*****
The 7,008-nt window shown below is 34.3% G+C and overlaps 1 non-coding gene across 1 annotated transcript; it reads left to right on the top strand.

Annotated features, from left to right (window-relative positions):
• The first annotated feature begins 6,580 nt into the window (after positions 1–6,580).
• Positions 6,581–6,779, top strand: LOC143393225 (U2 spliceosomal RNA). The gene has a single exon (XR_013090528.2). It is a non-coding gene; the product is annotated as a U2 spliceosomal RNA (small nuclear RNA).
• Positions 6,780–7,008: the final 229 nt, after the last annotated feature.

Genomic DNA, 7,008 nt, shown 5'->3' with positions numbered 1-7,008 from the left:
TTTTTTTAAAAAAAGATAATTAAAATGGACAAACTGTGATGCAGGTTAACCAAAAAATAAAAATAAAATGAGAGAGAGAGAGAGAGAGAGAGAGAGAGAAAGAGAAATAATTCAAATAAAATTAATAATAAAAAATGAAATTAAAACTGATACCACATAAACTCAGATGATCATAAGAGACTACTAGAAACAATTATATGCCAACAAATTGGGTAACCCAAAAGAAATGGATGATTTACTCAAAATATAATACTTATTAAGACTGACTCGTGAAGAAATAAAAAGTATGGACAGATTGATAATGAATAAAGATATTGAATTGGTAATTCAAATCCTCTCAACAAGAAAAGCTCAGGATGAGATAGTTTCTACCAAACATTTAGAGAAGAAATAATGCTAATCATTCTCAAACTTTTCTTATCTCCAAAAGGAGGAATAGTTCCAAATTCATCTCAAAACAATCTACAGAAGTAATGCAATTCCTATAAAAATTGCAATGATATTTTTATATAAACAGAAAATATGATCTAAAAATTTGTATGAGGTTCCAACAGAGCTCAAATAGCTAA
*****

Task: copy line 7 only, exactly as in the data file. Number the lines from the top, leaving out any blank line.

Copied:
TTTTTTTAAAAAAAGATAATTAAAATGGACAAACTGTGATGCAGGTTAACCAAAAAATAAAAATAAAATGAGAGAGAGAGAGAGAGAGAGAGAGAGAGAAAGAGAAATAATTCAAATAAAATTAATAATAAAAAATGAAATTAAAACTGATACCACATAAACTCAGATGATCATAAGAGACTACTAGAAACAATTATATGCCAACAAATTGGGTAACCCAAAAGAAATGGATGATTTACTCAAAATATAATACTTATTAAGACTGACTCGTGAAGAAATAAAAAGTATGGACAGATTGATAATGAATAAAGATATTGAATTGGTAATTCAAATCCTCTCAACAAGAAAAGCTCAGGATGAGATAGTTTCTACCAAACATTTAGAGAAGAAATAATGCTAATCATTCTCAAACTTTTCTTATCTCCAAAAGGAGGAATAGTTCCAAATTCATCTCAAAACAATCTACAGAAGTAATGCAATTCCTATAAAAATTGCAATGATATTTTTATATAAACAGAAAATATGATCTAAAAATTTGTATGAGGTTCCAACAGAGCTCAAATAGCTAA